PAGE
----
Foreign aid groups halt work after Taliban ban on female staff

  • Published 1 hour ago

Women at a Save the children clinic
Image caption, The aid groups say the ban on female staff is a direct threat to their lifesaving work

By Natasha Preskey & Neggeen Sadid

BBC News

Five top non-governmental organisations (NGOs) have suspended work in Afghanistan after women were banned from working for them by the Taliban.

Care International, the Norwegian Refugee Council (NRC) and Save the Children said they could not continue their work “without our female staff”.

The International Rescue Committee also suspended services while Islamic Relief said it was stopping most of its work.

Afghanistan’s ruling Taliban have been steadily repressing women’s rights.

The latest edict on NGOs came just days after the Taliban banned women from attending university.

Abdel Rahman Habib, spokesman for the Taliban’s ministry of economy, accused female workers at the foreign aid groups of breaking dress codes by not wearing hijabs.

The Taliban threatened to cancel the licence of any organisation that did not swiftly comply with the ban.

A number of aid groups have since spoken out, demanding that women should be allowed to continue working for them.

The leaders of Care, the NRC and Save the Children said in a joint statement the organisations “would not have jointly reached millions of Afghans in need since August 2021” were it not for their female staff.

“Whilst we gain clarity on this announcement, we are suspending our programmes, demanding that men and women can equally continue our lifesaving assistance in Afghanistan,” their statement added.

Separately, the International Rescue Committee (IRC) – which employs 3,000 women across Afghanistan – said its ability to deliver services relied on “female staff at all levels of our organisation” and if women could not be employed, they could not deliver to “those in need”.

Islamic Relief said it had taken the “difficult decision to temporarily suspend non-lifesaving activities in Afghanistan” including “projects that support impoverished families to earn a living as well as education and some healthcare projects”. Life-saving healthcare, it added, would continue.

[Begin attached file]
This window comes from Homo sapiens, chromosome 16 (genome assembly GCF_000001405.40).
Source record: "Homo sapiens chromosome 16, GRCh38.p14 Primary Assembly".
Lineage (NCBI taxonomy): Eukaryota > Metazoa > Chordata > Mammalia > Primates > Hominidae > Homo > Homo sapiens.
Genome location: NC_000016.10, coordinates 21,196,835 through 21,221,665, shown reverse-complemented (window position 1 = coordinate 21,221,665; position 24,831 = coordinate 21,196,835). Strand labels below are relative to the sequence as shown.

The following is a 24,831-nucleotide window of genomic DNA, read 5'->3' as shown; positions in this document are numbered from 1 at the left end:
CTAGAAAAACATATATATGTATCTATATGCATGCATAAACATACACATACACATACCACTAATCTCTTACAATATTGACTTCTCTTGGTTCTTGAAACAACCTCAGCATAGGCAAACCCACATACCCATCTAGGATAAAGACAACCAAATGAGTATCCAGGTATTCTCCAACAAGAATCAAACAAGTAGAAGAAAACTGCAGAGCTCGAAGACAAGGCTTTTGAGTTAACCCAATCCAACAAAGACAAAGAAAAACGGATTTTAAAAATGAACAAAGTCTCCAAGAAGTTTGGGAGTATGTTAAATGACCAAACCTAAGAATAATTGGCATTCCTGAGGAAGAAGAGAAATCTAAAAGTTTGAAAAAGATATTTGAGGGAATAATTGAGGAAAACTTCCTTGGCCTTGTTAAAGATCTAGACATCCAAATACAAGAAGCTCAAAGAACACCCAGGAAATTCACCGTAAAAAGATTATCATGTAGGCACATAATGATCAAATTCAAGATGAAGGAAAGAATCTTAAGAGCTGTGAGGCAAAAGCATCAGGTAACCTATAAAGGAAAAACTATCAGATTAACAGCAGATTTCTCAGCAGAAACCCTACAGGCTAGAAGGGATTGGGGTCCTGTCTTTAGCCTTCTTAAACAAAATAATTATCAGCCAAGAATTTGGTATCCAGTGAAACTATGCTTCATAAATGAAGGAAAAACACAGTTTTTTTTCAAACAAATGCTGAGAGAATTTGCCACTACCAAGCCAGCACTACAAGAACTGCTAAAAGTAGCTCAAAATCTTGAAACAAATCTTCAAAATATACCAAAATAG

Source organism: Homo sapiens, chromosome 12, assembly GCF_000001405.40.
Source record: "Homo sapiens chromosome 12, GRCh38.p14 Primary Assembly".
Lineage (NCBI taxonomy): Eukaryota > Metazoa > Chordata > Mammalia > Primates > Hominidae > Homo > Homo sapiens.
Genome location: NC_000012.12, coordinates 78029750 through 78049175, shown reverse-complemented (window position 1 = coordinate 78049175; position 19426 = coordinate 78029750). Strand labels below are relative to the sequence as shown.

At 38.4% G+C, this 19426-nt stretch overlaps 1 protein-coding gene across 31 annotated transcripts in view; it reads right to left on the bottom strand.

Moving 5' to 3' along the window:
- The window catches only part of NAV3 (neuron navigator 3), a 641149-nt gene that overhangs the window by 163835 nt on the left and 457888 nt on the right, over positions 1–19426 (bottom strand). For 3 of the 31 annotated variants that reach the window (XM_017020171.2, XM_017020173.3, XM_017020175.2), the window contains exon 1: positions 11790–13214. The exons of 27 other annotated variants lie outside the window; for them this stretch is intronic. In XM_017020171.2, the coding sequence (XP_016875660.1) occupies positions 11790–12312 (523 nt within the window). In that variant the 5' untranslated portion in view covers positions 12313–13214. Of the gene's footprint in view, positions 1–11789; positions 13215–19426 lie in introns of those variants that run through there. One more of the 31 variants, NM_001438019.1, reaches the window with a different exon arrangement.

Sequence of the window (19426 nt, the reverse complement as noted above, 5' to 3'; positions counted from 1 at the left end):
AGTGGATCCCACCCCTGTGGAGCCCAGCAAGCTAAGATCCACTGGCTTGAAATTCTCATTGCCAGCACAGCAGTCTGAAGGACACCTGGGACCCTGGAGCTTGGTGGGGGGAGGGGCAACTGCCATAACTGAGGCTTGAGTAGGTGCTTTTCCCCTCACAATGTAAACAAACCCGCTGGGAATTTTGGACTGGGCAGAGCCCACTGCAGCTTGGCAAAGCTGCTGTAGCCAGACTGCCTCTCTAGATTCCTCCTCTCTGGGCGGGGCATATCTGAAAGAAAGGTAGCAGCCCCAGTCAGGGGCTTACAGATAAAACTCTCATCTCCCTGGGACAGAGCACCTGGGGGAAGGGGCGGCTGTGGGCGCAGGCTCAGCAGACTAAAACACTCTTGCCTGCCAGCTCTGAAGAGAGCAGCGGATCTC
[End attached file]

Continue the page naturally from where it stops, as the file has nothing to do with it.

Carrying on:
“Islamic Relief is calling on the Afghan authorities to immediately lift the ban on female NGO workers,” the organisation said.

“The ban will have a devastating humanitarian impact on millions of vulnerable men, women and children across the country. We are dismayed that this ruling comes just a few days after increased restrictions on Afghan girls’ access to education.”

Ramiz Alakbarov, the United Nations’ top humanitarian coordinator, said the UN was trying to get the ban reversed and that it was a “red line for the entire humanitarian community”.

The United Nations could stop humanitarian aid delivery in Afghanistan if the Taliban authorities do not reverse their edict banning women aid workers, the official told the BBC.

But Mr Alakbarov said it was still unclear what the Taliban meant by its edict.

He said the Taliban’s minister of health had told the UN the agency should continue its health-related work and women could “report to work and discharge their services”.

Other ministries had also contacted the UN directly to say work in the areas of disaster management and emergencies should continue, he added.

Jan Egeland of the NRC said nearly 500 of the aid group’s 1,400 workers were women, and that female staff had been operating “according to all traditional values, dress code, movement, [and] separation of offices”.

He said he hoped the decision would be “reversed in the next few days” and warned that millions would suffer if NGOs’ work was obstructed.

NGOs also expressed concern about the effect the ban would have on jobs “in the midst of an enormous economic crisis”.

Female Afghan NGO workers acting as the main earners in their household previously told the BBC of their fear and helplessness following the ban.

One asked: “If I cannot go to my job, who can support my family?” Another breadwinner called the news “shocking” and insisted she had complied with the Taliban’s strict dress code.

The ban triggered international outcry, with US Secretary of State Antony Blinken warning it would “disrupt vital and life-saving assistance to millions”.

Since seizing back control of the country last year, the Taliban have steadily restricted women’s rights – despite promising its rule would be softer than the regime seen in the 1990s.

As well as the bans on NGO workers and female university students – in the case of students, now being enforced by armed guards – secondary schools for girls remain closed in most provinces.

Women have also been prevented from entering parks and gyms, among other public places.


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